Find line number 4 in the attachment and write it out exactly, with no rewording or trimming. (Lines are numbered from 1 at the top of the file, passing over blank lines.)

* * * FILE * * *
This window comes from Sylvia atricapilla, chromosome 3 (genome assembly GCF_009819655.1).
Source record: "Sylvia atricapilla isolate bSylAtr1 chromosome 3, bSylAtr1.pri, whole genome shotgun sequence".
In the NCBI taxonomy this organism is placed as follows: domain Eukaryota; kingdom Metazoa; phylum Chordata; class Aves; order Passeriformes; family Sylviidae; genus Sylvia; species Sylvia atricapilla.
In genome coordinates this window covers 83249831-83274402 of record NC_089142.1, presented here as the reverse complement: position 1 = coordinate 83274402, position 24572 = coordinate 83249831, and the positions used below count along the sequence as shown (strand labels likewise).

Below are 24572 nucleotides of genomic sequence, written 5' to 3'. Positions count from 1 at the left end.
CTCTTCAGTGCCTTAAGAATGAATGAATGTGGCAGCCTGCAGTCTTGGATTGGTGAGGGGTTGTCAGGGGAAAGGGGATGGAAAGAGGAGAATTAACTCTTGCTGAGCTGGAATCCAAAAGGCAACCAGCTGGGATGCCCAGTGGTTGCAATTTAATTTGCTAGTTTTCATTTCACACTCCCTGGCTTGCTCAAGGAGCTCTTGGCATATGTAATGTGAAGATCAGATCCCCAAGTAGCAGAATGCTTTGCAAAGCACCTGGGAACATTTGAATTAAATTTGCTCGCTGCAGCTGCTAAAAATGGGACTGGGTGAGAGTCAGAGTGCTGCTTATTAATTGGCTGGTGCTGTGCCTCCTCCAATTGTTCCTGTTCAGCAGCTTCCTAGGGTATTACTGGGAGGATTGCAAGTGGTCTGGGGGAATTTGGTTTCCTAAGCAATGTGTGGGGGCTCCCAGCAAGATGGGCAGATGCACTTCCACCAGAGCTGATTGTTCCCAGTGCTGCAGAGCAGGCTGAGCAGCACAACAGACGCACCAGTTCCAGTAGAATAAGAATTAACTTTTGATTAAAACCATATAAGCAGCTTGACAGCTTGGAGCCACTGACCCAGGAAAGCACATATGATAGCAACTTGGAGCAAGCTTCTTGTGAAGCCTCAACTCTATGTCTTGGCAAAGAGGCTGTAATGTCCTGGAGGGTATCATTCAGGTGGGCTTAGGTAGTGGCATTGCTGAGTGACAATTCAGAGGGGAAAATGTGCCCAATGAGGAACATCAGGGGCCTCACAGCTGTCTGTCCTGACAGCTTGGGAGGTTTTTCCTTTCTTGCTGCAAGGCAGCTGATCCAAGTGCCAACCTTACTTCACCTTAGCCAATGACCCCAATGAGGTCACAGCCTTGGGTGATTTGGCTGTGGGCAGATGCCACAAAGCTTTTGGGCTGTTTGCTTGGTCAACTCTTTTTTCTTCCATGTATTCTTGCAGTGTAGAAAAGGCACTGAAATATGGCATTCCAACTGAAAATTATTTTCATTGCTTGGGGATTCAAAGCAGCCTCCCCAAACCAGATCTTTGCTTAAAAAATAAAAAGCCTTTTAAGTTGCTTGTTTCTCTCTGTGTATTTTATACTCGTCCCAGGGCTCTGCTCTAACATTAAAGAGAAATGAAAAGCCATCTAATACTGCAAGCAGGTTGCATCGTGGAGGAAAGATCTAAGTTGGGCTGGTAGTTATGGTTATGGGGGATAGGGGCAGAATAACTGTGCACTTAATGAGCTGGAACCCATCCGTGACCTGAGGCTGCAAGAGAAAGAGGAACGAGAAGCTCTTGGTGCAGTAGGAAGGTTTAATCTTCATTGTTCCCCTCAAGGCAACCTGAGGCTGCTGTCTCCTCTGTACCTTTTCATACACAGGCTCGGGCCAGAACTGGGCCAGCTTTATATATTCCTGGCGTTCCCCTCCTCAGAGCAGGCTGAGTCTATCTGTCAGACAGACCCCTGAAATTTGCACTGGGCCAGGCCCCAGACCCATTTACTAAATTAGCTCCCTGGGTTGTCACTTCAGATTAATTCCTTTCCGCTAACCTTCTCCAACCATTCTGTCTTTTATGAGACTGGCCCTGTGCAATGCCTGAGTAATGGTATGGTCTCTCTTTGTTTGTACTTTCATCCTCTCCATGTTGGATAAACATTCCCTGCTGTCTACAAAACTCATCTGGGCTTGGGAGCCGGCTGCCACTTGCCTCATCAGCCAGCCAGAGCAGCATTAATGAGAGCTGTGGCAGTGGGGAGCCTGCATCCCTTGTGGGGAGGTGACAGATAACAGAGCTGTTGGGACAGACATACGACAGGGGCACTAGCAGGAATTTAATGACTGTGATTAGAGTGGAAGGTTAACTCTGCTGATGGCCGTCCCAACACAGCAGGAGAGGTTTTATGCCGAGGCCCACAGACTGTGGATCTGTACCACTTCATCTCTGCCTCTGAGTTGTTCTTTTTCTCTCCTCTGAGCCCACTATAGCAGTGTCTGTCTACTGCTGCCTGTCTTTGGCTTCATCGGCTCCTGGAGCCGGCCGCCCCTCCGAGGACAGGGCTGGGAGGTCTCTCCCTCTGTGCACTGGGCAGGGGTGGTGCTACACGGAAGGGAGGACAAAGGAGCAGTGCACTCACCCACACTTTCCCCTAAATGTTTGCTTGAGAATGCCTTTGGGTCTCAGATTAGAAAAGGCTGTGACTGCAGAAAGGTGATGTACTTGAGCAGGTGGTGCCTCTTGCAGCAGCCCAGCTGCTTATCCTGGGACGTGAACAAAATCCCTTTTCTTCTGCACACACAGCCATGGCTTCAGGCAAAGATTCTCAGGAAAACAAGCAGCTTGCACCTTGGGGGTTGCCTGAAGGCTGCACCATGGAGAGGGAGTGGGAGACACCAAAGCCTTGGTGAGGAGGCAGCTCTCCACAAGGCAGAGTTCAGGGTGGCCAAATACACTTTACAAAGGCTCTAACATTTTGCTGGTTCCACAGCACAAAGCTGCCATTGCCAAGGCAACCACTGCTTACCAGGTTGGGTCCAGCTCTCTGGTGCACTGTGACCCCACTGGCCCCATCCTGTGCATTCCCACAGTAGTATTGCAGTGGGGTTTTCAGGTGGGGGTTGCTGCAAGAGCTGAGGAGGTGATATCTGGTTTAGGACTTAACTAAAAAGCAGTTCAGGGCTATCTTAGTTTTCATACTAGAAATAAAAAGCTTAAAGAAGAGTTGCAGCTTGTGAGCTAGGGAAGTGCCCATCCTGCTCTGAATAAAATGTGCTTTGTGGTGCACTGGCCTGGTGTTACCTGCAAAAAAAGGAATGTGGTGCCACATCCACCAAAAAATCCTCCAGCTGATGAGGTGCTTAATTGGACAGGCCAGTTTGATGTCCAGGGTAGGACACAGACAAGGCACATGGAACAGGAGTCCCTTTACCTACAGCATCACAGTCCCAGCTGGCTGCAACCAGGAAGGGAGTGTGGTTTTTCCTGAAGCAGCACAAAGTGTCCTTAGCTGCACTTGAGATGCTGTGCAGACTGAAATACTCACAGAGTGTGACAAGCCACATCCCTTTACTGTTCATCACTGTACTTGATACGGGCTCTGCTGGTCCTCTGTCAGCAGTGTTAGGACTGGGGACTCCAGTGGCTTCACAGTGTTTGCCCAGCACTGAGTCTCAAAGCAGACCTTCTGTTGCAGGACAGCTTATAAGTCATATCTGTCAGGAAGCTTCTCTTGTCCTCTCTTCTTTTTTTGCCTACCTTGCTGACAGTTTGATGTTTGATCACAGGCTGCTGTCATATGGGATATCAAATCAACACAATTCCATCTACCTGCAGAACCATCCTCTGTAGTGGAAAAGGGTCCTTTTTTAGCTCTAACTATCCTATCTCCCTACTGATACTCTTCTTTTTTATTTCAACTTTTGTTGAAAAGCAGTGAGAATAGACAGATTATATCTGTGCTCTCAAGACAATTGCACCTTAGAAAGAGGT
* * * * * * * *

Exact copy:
In genome coordinates this window covers 83249831-83274402 of record NC_089142.1, presented here as the reverse complement: position 1 = coordinate 83274402, position 24572 = coordinate 83249831, and the positions used below count along the sequence as shown (strand labels likewise).